Russell said Husak had from very early in his career an “intellectual, cerebral approach” to the game, going so far as to call him the “West Coast [Jim] Parinella.”
When Parinella and Boston DOG beat the Condors in the 1999 National finals with an isolation-heavy cutting approach, it was Husak, as a captain in his fourth year on the team, that developed new drills designed to simulate the Boston iso sets. That year, the Condors finally overtook Boston in the semifinals and went on to win a National Championship.
“They were Champions,” said Russell of the Black Tide players. “They knew how to win and expected to win.”
Indeed, by that point, Husak was already accustomed to winning. He had college titles in ’96, ’97, and ’98. He reached the Club Championship finals in ’98, ’99, and then won it all it 2000 as a captain. He would lead the team to a second straight title in 2001 as well.
By all accounts, Hollywood was the most dedicated player on the team, particularly as a leader. He and his Tide teammates compelled the Condors – who were dispersed throughout Santa Barbara, Los Angeles, and the Bay Area – to work out together. Husak brought his signature defensive intensity with him in his leadership roles – he was “no nonsense,” said Nation.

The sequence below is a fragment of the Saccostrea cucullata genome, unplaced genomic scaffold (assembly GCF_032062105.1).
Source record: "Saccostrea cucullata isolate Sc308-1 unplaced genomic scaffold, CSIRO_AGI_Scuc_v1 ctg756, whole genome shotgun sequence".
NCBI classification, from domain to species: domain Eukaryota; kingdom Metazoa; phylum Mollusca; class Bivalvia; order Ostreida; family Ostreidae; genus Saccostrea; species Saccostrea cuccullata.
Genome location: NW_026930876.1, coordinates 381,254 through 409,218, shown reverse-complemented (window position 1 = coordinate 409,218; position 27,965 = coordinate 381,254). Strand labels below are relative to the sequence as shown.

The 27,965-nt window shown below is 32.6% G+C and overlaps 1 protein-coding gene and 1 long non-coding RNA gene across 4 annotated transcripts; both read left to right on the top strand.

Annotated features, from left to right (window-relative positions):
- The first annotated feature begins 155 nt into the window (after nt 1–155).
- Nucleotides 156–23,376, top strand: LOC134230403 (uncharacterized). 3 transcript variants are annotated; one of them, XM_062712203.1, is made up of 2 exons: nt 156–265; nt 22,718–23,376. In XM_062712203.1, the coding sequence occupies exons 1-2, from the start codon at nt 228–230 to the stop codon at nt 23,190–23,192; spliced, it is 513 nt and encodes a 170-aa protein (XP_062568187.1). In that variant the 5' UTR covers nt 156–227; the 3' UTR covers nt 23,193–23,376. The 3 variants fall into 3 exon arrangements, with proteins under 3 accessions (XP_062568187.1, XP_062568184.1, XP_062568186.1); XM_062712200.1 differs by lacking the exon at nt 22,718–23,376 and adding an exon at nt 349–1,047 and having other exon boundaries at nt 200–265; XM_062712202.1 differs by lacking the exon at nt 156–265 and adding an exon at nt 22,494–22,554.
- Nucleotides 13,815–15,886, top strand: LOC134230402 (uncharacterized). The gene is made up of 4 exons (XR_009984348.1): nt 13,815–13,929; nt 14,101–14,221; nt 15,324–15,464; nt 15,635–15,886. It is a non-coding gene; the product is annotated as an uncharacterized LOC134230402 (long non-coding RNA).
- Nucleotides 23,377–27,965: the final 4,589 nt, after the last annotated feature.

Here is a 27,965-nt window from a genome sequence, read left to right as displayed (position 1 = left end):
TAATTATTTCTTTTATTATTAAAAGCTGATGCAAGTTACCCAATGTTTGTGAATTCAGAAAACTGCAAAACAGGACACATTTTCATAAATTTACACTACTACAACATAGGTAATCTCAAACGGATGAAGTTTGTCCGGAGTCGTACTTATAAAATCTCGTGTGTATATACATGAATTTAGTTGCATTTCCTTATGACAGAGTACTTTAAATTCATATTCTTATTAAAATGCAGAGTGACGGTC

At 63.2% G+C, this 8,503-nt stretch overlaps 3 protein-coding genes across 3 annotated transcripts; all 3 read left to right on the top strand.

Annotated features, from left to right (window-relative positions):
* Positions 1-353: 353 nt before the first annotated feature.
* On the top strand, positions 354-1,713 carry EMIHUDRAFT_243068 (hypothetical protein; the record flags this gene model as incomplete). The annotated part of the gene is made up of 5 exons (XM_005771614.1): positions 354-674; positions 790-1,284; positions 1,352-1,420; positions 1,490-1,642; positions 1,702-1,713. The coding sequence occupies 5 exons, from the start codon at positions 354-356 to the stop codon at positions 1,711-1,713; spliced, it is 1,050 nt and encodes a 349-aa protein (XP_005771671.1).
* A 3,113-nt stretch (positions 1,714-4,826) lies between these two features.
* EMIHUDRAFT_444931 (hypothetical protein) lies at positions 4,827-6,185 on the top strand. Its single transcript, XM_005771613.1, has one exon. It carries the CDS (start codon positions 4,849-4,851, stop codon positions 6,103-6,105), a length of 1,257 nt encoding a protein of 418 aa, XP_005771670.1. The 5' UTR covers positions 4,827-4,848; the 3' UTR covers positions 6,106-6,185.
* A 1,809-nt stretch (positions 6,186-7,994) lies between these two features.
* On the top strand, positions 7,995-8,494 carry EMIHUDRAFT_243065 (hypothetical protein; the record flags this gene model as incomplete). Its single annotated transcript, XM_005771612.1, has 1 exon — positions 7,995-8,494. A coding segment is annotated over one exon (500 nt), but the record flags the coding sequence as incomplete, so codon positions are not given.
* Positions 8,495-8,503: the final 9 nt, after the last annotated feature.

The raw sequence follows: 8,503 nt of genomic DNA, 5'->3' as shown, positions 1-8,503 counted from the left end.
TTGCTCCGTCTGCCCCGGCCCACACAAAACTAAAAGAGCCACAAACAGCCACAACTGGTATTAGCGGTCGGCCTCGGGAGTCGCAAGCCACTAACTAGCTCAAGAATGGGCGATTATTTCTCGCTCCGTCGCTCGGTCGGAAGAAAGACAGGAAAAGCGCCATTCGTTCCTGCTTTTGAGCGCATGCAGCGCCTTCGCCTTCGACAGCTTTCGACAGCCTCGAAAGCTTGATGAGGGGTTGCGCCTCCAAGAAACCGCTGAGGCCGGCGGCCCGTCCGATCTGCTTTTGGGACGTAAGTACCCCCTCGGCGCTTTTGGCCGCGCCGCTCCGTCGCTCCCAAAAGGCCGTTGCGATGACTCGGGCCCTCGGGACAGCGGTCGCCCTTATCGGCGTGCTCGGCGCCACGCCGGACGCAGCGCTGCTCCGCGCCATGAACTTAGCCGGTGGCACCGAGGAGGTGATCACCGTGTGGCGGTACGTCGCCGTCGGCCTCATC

After the Condors won a Club Worlds title in 2002, the team was still very good, but didn’t put together another title run. The Championship era came to an end in 2004, after a loss to Team Canada in the World Finals and a subpar showing at the USA Club Championships. In 2007, Husak was hungry for another run at the title. The problem, though, was that the Condors simply weren’t the same team they were five years before. He looked north to San Francisco and noticed something.
“Oh, there are more players that I played Black Tide with on Jam than there are on Condors,” he said.
After some hard thought, particularly because he had many friends in Santa Barbara, he took his talents to the Bay Area. His wife already played for San Francisco Fury. It just made sense.
Jam was a team that had consistently been finishing near the top of the Club Championships, but couldn’t seem to break through and win a title. Once again, Husak had the magic touch.
After a semifinals exit in 2007, the team voted Husak captain after just one year with the team. He helped deliver San Francisco’s first-ever Open Division title. “That second year, they just looked to him and said, ‘Lead us,’” said Russell. “I don’t think they win if he’s not captain.”
Jam would be the third team Husak led to a Championship. I asked his former teammates if they could pinpoint what made him so successful. They found it difficult. But one thing was clear. “Greg certainly has it,” said Nation. “Whatever it is.”
Husak would not return for another season with Jam. Battered from over a decade of high level play, his body ached. His family and work was becoming increasingly important to him. He hung up his cleats.